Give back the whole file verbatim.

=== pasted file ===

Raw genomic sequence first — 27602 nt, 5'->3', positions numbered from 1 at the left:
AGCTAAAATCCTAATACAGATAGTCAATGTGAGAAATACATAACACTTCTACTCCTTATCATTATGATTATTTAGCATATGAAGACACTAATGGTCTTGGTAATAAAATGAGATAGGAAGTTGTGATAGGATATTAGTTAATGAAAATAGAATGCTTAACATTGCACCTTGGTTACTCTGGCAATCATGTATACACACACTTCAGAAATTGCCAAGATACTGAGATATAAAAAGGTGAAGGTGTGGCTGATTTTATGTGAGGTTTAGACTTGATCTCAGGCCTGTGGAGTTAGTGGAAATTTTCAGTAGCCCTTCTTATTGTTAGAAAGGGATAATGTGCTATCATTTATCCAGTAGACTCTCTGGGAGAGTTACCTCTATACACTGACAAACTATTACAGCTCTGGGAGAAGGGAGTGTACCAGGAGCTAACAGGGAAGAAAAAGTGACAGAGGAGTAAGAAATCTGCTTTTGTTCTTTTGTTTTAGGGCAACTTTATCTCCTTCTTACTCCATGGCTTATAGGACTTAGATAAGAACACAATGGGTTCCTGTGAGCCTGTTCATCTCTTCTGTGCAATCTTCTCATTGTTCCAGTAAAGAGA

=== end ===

Raw genomic sequence first — 27602 nt, 5'->3', positions numbered from 1 at the left:
AGCTAAAATCCTAATACAGATAGTCAATGTGAGAAATACATAACACTTCTACTCCTTATCATTATGATTATTTAGCATATGAAGACACTAATGGTCTTGGTAATAAAATGAGATAGGAAGTTGTGATAGGATATTAGTTAATGAAAATAGAATGCTTAACATTGCACCTTGGTTACTCTGGCAATCATGTATACACACACTTCAGAAATTGCCAAGATACTGAGATATAAAAAGGTGAAGGTGTGGCTGATTTTATGTGAGGTTTAGACTTGATCTCAGGCCTGTGGAGTTAGTGGAAATTTTCAGTAGCCCTTCTTATTGTTAGAAAGGGATAATGTGCTATCATTTATCCAGTAGACTCTCTGGGAGAGTTACCTCTATACACTGACAAACTATTACAGCTCTGGGAGAAGGGAGTGTACCAGGAGCTAACAGGGAAGAAAAAGTGACAGAGGAGTAAGAAATCTGCTTTTGTTCTTTTGTTTTAGGGCAACTTTATCTCCTTCTTACTCCATGGCTTATAGGACTTAGATAAGAACACAATGGGTTCCTGTGAGCCTGTTCATCTCTTCTGTGCAATCTTCTCATTGTTCCAGTAAAGAGA